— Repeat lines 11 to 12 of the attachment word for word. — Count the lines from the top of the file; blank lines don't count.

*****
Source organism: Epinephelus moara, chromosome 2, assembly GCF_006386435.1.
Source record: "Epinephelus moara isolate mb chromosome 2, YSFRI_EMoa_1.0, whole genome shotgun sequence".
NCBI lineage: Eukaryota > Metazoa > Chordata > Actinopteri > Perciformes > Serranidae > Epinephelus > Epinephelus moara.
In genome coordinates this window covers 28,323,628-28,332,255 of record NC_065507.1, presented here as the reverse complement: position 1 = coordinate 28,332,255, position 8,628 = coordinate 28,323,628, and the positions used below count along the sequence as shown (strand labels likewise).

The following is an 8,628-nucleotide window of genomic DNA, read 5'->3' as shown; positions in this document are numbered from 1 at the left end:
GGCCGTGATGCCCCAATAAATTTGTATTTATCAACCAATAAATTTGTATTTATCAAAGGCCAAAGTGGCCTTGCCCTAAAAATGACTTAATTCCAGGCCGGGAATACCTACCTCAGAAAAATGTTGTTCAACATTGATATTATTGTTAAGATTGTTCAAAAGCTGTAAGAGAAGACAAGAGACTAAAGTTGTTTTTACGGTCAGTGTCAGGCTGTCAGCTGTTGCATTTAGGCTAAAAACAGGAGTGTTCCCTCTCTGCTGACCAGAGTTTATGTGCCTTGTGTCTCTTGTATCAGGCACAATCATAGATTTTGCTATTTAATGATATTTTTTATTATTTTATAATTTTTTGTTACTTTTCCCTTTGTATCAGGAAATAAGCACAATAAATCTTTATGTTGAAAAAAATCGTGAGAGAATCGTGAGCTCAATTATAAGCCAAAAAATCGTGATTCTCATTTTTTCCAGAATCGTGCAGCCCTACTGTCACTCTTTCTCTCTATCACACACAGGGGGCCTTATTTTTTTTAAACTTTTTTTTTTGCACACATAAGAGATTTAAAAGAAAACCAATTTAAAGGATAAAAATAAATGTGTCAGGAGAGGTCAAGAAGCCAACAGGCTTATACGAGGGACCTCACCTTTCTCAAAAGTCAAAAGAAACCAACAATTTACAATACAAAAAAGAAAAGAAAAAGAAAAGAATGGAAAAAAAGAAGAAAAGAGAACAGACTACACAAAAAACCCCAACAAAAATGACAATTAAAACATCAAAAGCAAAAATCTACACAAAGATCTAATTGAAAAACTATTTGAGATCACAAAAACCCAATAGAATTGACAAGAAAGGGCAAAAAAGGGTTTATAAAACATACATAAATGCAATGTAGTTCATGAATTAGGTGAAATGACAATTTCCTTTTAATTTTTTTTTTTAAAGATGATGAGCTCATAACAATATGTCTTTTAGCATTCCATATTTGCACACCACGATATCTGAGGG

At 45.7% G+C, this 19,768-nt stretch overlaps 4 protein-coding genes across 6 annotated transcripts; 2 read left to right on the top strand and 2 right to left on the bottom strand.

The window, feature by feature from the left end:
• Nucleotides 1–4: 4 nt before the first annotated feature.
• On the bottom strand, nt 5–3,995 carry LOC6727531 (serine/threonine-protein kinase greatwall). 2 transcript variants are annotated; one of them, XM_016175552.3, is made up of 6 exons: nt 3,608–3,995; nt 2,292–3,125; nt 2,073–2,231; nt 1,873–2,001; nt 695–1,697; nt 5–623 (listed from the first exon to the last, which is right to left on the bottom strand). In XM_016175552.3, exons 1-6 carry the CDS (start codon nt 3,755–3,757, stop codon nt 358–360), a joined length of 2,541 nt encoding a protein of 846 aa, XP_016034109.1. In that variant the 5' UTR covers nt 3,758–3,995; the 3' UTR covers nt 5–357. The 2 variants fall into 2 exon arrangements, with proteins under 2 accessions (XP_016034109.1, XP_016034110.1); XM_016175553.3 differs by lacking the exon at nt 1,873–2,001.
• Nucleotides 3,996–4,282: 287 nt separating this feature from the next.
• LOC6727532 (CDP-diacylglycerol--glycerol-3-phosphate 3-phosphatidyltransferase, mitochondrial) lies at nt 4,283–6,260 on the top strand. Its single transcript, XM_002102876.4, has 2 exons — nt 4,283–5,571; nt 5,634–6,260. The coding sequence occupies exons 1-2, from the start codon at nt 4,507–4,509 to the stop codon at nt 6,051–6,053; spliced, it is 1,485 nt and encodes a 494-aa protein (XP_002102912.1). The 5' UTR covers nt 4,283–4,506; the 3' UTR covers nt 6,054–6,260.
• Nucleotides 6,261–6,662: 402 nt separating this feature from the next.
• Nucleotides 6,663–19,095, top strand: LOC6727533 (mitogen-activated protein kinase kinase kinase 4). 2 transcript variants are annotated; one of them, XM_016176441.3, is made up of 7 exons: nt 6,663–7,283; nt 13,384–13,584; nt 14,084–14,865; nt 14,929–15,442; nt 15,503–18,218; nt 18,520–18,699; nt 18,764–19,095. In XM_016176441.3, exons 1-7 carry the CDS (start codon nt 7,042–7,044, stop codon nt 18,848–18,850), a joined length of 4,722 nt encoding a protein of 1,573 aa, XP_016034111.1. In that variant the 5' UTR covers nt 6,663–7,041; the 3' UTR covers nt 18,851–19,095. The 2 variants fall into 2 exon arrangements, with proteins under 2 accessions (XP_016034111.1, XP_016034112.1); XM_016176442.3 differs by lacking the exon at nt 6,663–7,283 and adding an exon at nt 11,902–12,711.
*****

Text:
• Nucleotides 3,996–4,282: 287 nt separating this feature from the next.
• LOC6727532 (CDP-diacylglycerol--glycerol-3-phosphate 3-phosphatidyltransferase, mitochondrial) lies at nt 4,283–6,260 on the top strand. Its single transcript, XM_002102876.4, has 2 exons — nt 4,283–5,571; nt 5,634–6,260. The coding sequence occupies exons 1-2, from the start codon at nt 4,507–4,509 to the stop codon at nt 6,051–6,053; spliced, it is 1,485 nt and encodes a 494-aa protein (XP_002102912.1). The 5' UTR covers nt 4,283–4,506; the 3' UTR covers nt 6,054–6,260.